March Dance is Now!

Amy Flannery and Jye Uren in Bulnuruwanha. All photos by Matt Cornell

Independent Dance Scene Comes Alive in Sydney

Concerts, Street Performances, Dance Films, Workshops, Classes, Forums

by Charemaine Seet


WIN!! We have 2x double pass tickets to giveaway to GEOMETRIC FLOW on March 26, 6pm, at Petersham PLUS 2x double pass tickets to see DANCE CINEMA on March 26 at Redfern Town Hall. (See below for event details.) 

To enter simply email win@dancelife.com.au with your name and mobile phone number with the subject title of the event you want to win tickets for: either ‘Geometric Flow’ or ‘Dance Cinema’ in the email subject header. Entries close March 17. Winners drawn at random. GOOD LUCK!


March Dance, the Sydney festival celebrating independent dance, had its launch at the Harold Park Community Centre in Glebe on March 4. It was thrilling the launch was actually live (not Zoom!) and warming to be in a physical gathering of the independent dance community to celebrate a cultural event. In 2021 this seems like a miracle.

Welcome to country by Mathew Doyle.

The message of movement began with Mathew Doyle, descendant of the Muruwari Aboriginal nation, who welcomed us to Country by leading us in a ceremonial dance. The love of dance was immediately palpable and experienced by everyone.

2021 is the third year of March Dance — the combined effort of three visionary dance organisations: Critical Path, DirtyFeet and ReadyMade Works. Much of last year’s activities were cancelled or shifted online due to COVID-19. This year, March Dance has come booming back with 108 dance artists participating in dance concerts, live street performances, dance films, workshops, classes and forums.

The evening featured three works exemplifying the great range of styles on offer at March Dance. Multi-disciplinary artist Wendy Yu, exhibited projections of her digital dance art Act of Holding Dance. It was stunning. A continuous flow of graphic ‘shadows’ that bled downwards from the moving images of dancers. The trailing dark curls were bewitching as endlessly flowing streams of movement. These dance projections will be popping up in public spaces around Sydney and Melbourne over the next month so watch out for them. A bonus is that you can also watch Yu’s work online.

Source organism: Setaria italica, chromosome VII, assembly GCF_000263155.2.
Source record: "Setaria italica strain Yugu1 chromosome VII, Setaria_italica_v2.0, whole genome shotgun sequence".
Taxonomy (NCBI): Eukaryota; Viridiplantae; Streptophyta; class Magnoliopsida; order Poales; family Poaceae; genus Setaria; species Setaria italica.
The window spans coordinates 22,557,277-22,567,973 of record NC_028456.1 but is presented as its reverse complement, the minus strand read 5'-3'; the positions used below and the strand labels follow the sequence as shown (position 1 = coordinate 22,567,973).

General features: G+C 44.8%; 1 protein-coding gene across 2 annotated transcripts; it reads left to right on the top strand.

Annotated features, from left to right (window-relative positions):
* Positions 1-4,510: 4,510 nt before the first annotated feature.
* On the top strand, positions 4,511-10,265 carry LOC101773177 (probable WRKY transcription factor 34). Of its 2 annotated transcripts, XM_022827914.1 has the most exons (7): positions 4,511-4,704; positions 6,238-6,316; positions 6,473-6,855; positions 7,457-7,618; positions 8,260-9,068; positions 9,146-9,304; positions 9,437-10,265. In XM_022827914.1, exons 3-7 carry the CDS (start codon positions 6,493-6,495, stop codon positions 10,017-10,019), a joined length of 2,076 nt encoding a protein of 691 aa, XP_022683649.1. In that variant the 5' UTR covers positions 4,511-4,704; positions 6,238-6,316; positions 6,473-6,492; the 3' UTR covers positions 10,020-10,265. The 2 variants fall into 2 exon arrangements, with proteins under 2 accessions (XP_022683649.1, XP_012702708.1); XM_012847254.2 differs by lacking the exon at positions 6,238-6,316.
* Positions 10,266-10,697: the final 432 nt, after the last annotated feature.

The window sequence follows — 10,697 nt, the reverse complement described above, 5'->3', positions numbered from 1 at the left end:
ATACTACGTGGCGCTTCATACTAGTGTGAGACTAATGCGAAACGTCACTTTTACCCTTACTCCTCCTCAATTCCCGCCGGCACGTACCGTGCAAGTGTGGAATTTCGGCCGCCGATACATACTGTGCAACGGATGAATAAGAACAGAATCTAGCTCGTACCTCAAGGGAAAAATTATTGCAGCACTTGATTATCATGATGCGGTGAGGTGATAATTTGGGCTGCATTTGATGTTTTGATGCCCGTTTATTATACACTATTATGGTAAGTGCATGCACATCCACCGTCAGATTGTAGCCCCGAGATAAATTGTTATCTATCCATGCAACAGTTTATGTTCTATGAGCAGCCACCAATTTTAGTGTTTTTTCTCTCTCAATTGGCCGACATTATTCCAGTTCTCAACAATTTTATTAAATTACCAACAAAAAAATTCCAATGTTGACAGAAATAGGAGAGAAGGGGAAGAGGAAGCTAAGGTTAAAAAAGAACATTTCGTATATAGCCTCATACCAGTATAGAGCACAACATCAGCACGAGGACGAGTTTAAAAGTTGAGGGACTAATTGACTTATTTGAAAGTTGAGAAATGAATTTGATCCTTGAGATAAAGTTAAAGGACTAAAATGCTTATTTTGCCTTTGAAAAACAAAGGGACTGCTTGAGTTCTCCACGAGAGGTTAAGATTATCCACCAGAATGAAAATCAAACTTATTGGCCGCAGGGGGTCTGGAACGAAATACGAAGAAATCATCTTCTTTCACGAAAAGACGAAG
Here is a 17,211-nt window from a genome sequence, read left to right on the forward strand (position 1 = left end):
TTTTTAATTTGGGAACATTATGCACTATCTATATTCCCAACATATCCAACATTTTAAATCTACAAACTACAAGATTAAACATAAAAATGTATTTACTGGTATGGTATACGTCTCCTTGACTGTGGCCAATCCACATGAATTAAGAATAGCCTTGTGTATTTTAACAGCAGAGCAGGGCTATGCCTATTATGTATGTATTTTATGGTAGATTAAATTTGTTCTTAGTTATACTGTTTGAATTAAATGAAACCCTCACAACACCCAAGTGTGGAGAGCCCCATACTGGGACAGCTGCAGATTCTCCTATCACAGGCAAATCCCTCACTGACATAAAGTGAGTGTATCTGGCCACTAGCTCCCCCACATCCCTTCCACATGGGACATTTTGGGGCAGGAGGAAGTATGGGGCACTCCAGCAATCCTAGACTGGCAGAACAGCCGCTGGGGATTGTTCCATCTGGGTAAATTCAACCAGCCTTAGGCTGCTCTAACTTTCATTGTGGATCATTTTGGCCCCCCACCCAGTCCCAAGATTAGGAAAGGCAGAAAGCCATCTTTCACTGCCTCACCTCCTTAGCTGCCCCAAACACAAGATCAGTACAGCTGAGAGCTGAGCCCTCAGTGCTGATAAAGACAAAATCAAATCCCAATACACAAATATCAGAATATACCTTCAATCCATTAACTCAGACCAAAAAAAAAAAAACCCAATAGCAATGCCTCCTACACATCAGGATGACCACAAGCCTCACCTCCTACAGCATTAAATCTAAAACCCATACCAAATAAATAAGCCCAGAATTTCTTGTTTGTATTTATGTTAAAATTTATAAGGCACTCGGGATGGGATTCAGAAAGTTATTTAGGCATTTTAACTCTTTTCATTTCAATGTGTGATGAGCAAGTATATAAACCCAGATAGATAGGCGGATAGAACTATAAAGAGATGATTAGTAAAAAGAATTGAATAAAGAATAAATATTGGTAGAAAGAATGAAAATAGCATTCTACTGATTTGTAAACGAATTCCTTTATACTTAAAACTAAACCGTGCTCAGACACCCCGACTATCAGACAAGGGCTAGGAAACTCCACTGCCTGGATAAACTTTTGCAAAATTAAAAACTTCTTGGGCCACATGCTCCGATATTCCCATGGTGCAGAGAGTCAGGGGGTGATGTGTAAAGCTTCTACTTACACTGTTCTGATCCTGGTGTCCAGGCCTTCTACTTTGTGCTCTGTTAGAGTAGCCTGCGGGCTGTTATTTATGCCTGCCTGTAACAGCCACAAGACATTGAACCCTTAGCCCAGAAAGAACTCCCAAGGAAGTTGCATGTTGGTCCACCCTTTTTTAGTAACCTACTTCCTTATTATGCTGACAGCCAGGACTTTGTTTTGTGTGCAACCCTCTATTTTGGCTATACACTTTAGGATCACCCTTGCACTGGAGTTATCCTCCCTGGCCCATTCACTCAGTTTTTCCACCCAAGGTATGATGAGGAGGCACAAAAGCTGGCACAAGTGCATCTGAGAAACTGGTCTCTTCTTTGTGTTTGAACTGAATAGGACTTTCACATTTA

Wendy Yu with her digital dance projections Act of Holding Dance

Amy Flannery and Jye Uren performed a remarkable piece by Emily Flannery called Bulnuruwanha (which means ‘Take Flight’ in Wiradjuri Language). The work is in development and had a residency at The Glebe Town Hall during the festival, which ended with a public sharing and Q&A. It explores the Wiradjuri Dreaming stories of the Australian birds through contemporary Indigenous dance. The section they presented referenced the creation story of the Kookaburra and it was a moving combination of complex choreography and storytelling. Amy and Jye made the extremely difficult choreography look effortless. Images of wings, beaks and bent legs, combined with the sophisticated composition created a truly beautiful dance. Bulnuruwanha gently hints at the astounding level of talent of our newest creators. Flannery is a powerful dance maker on the ascent.

An offbeat and charming piece from Form Dance Projects was next up. They produce contemporary dance in Parramatta. Form Dance Projects’ charismatic youth group were dressed in a colourful riot of ‘op shop’ clothing. Standing in military formation dancers Claire Rodrigues, Emily Yali, Fiorella Bamba, Gabriela Green Olea, Josh O’Connor, Liam Berg, Rachelle Silsby and Saskia Ellis performed eclectic and exaggerated gestures with great drama. The music composed by Jodi Phillis had the feeling of a mournful carousel and added extra poignancy to the work.

WE ARE HERE performing All That I Am Right Now. Pic by Matt Cornell

All That I Am Right Now, created by Emma Saunders, seemed joyful superficially but appeared to have a darker side. Each dancer was isolated from the other and didn’t move from their designated spot — possibly an echo of the social distancing that we all endured during the worst days of the pandemic.

The launch guests were jovial and relieved to reconnect, sharing news and discussions throughout the space. Artists talked about their excitement to be involved in and also attend upcoming events for March Dance.

Two highlights to watch out for have Hip Hop culture at their core:

Street Elite at ReadyMade Works in Ultimo will feature “work born out of the battle and thrust into a new context.” Nick Power, a Sydney-based street dance impresario, is presenting Hip Hop dance artists Booyakasha, Stale Biskitz and Tony Oxybel in an evening that “celebrates culture, community and killa moves”. Performances on Saturday 13 March at 6.00pm and Sunday 14 March at 6.00pm. Tickets are $15.

Geometric Flow is a site-specific spectacle featuring fierce street dance specialists Dechen Gendun, Karen Otero, Jamie Kha and Adam Warburton. Moving bodies will explore the connection between dance and graffiti in this fun event presented in a classic urban setting, a subway tunnel in Petersham. A visual arts feast of freestyle “skilz,” nuanced and alive, framed by rough and vibrant concrete. Performances will be held on Friday 26 March at 6.00pm, Saturday 27 March at 2.00pm and Sunday 28 March at 2.00pm. Tickets are $10.

The miracle of live dance continues into the rest of March.

Check the March Dance website for more offerings: www.marchdance.com


Charemaine Seet is a dancer and choreographer who has worked in London, New York and Sydney. She is the director of Seet Dance, an innovative contemporary dance school in Sydney.  In her spare time, Charemaine recreates iconic moments in dance history using LEGO.
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